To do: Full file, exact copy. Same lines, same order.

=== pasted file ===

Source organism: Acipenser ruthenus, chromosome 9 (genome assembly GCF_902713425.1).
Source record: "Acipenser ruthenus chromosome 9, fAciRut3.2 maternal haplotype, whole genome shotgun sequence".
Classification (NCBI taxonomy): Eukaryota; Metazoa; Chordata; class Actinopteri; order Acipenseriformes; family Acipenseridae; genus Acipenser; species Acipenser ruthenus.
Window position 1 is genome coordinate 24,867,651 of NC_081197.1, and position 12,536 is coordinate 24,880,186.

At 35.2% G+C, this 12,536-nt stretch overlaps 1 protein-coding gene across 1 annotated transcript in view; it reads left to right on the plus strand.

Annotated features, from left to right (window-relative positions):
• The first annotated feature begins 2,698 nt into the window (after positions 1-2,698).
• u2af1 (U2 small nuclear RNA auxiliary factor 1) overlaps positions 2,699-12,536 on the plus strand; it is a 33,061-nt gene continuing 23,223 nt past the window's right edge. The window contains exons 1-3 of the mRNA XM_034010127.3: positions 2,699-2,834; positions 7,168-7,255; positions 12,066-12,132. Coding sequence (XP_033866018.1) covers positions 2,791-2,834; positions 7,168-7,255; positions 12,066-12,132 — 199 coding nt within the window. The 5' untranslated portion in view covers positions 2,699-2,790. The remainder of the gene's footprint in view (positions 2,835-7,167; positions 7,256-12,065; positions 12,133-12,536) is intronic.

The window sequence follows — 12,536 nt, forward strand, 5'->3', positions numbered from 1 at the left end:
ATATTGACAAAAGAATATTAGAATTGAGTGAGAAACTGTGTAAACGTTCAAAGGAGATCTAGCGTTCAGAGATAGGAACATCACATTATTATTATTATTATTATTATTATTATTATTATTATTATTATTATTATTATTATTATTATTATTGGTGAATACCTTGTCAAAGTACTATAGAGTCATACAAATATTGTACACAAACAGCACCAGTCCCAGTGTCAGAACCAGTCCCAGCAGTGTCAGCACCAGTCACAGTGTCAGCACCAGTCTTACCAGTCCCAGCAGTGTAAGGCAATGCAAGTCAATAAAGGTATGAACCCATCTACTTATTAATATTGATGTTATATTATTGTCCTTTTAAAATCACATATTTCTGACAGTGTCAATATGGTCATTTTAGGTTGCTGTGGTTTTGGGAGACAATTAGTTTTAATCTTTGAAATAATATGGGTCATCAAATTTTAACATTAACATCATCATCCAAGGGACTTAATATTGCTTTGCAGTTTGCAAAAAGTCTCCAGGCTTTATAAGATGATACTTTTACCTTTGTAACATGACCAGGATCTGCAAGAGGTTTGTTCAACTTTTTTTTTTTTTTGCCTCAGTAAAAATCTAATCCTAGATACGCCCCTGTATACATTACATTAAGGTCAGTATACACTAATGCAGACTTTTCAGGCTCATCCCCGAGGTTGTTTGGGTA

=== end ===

Source organism: Acipenser ruthenus, chromosome 9 (genome assembly GCF_902713425.1).
Source record: "Acipenser ruthenus chromosome 9, fAciRut3.2 maternal haplotype, whole genome shotgun sequence".
Classification (NCBI taxonomy): Eukaryota; Metazoa; Chordata; class Actinopteri; order Acipenseriformes; family Acipenseridae; genus Acipenser; species Acipenser ruthenus.
Window position 1 is genome coordinate 24,867,651 of NC_081197.1, and position 12,536 is coordinate 24,880,186.

At 35.2% G+C, this 12,536-nt stretch overlaps 1 protein-coding gene across 1 annotated transcript in view; it reads left to right on the plus strand.

Annotated features, from left to right (window-relative positions):
• The first annotated feature begins 2,698 nt into the window (after positions 1-2,698).
• u2af1 (U2 small nuclear RNA auxiliary factor 1) overlaps positions 2,699-12,536 on the plus strand; it is a 33,061-nt gene continuing 23,223 nt past the window's right edge. The window contains exons 1-3 of the mRNA XM_034010127.3: positions 2,699-2,834; positions 7,168-7,255; positions 12,066-12,132. Coding sequence (XP_033866018.1) covers positions 2,791-2,834; positions 7,168-7,255; positions 12,066-12,132 — 199 coding nt within the window. The 5' untranslated portion in view covers positions 2,699-2,790. The remainder of the gene's footprint in view (positions 2,835-7,167; positions 7,256-12,065; positions 12,133-12,536) is intronic.

The window sequence follows — 12,536 nt, forward strand, 5'->3', positions numbered from 1 at the left end:
ATATTGACAAAAGAATATTAGAATTGAGTGAGAAACTGTGTAAACGTTCAAAGGAGATCTAGCGTTCAGAGATAGGAACATCACATTATTATTATTATTATTATTATTATTATTATTATTATTATTATTATTATTATTATTATTATTATTGGTGAATACCTTGTCAAAGTACTATAGAGTCATACAAATATTGTACACAAACAGCACCAGTCCCAGTGTCAGAACCAGTCCCAGCAGTGTCAGCACCAGTCACAGTGTCAGCACCAGTCTTACCAGTCCCAGCAGTGTAAGGCAATGCAAGTCAATAAAGGTATGAACCCATCTACTTATTAATATTGATGTTATATTATTGTCCTTTTAAAATCACATATTTCTGACAGTGTCAATATGGTCATTTTAGGTTGCTGTGGTTTTGGGAGACAATTAGTTTTAATCTTTGAAATAATATGGGTCATCAAATTTTAACATTAACATCATCATCCAAGGGACTTAATATTGCTTTGCAGTTTGCAAAAAGTCTCCAGGCTTTATAAGATGATACTTTTACCTTTGTAACATGACCAGGATCTGCAAGAGGTTTGTTCAACTTTTTTTTTTTTTTGCCTCAGTAAAAATCTAATCCTAGATACGCCCCTGTATACATTACATTAAGGTCAGTATACACTAATGCAGACTTTTCAGGCTCATCCCCGAGGTTGTTTGGGTA